By A. Peter Bailey
April 4, 2013 was the 45th anniversary of the assassination of Martin Luther King, Jr. It always puzzles me why so many of those who so vocally celebrate Dr. King’s birthday, let the historic day of assassination go by so quietly.
I am cynical enough to believe that their quietness is another payment for having President Reagan sign a bill making his birthday a national holiday.
I am using this opportunity not only to remember April 4 as the day when the civil rights movement was, for all practical purposes, shattered. But I am also using this opportunity to remember the 33 Blacks and seven Whites murdered by white supremacist/ racist terrorists between May 7, 1955 and April 4, 1968.
They are: George Lee, Lamar Smith, Emmett Till, Mack Charles Parker, Herbert Lee, Medgar Evers, Roman Duckworth, Louis Allen, Paul Gulhard, Rev. Bruce Klunders, Henry Hezekiah Dee, Charles Eddie Moore, James Chaney, Andrew Goodman, Michael Schwerner, Vernon Dahmer, Ben Chester White, Wharlest Jackson and Benjamin Brown were murdered in Mississippi.
Also, Willie Edmonds, William Louis Moore, Addie Mae Collins, Denise McNair, Carole Robertson, Cynthia Wesley, Virgil Lamar Ware, Jimmie Lee Jackson, Rev. James Reeb, Viola Gregg Liuozzo, Willie Wallace Brewster, Jonathan Daniels and Samuel Younge Jr. in Alabama. Also, Earl Reese in Texas, Lemeul Penn in Georgia, O’Neal Moore and Clarence Tiggs in Louisiana; and Samuel Hammond, Jr., Delano Middleton and Henry Smith in South Carolina. Nine of the blacks slain were between 11 and 19 years of age. All these names are documented on the walls of the Civil Rights Memorial in Montgomery, AL.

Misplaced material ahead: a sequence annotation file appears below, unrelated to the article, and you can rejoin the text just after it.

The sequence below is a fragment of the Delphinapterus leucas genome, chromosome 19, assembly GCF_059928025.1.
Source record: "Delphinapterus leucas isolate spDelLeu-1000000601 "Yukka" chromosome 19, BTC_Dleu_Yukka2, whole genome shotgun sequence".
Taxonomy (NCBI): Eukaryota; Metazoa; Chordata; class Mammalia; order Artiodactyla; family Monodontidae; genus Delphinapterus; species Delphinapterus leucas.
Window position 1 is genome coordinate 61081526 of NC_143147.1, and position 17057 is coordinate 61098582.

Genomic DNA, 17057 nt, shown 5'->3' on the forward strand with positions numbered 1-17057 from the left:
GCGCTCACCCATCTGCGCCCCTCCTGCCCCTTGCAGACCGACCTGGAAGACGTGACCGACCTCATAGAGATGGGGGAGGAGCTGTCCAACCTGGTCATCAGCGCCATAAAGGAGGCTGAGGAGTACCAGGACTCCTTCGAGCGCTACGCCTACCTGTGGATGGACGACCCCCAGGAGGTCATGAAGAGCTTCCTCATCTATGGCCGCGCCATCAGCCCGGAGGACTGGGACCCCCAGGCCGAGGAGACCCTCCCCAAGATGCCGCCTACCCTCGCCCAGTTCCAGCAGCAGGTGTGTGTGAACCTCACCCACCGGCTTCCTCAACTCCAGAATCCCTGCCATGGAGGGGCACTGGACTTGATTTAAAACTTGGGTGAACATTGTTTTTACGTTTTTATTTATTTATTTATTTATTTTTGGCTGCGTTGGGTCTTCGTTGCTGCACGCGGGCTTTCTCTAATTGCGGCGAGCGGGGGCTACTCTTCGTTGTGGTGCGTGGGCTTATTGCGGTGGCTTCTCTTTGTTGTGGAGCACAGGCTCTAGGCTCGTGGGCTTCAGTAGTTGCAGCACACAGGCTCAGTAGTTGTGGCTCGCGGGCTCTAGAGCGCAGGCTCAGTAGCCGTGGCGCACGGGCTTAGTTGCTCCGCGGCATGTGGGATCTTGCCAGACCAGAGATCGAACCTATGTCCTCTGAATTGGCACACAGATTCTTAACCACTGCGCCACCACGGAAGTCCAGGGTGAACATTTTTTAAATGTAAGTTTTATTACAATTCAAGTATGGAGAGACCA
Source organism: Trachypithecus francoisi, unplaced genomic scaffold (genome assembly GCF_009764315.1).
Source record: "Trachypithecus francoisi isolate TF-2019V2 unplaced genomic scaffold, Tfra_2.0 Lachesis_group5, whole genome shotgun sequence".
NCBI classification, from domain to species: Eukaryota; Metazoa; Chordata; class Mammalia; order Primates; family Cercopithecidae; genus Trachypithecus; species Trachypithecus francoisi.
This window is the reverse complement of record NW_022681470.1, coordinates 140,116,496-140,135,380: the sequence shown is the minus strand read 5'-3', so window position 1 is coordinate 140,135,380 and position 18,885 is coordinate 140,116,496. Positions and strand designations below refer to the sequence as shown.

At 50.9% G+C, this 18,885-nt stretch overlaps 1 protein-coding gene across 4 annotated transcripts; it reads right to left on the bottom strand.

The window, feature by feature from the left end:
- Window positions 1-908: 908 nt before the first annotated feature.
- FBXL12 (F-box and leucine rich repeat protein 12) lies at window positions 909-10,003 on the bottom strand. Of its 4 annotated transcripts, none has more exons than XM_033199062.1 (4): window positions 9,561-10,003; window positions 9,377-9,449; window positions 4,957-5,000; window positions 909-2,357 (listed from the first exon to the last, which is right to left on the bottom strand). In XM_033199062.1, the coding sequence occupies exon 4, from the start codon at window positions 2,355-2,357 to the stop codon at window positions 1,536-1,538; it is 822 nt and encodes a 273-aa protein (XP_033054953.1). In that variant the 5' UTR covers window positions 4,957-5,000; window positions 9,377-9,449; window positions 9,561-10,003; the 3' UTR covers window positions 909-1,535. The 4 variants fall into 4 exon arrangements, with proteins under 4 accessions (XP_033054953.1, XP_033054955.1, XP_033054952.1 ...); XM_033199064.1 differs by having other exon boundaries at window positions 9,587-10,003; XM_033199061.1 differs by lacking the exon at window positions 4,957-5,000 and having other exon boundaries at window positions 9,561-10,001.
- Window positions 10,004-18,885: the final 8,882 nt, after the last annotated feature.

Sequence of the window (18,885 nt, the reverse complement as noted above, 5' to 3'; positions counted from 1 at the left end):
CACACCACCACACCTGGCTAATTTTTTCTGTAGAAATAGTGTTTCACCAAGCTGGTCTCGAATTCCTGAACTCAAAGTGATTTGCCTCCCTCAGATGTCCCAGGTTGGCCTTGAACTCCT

When those black people who get some big time job or appointment or other recognition begin thanking people for their good fortune, they almost never take the time to thank those listed above and the many others who were brutalized, often by those who were supposed to be enforcing the law. They also lost their jobs and saw their homes and places of business firebombed by white supremacist/racist terrorists.
Instead of giving thanks to the warriors for equal rights, equal justice, and equal opportunity, too many of those who benefit from their sacrifices go before mostly white audiences and give the impression that they got their news-making job or appointment because they prayed and worked hard. They often leave the impression that things in this country changed because the whites voluntarily decided that “We haven’t been doing right to our black citizens. Now we are going to repent and do the right thing.” That delusional position is a bald-faced falsification of history and a supreme insult to those who put their lives on the line in the late 1950’s and 1960’s. April 4 is an important day in our history and should be a day to remember and pay tribute to Dr. King and the other warriors for daring to confront what can only be described as terrorism in several of the former Confederate states.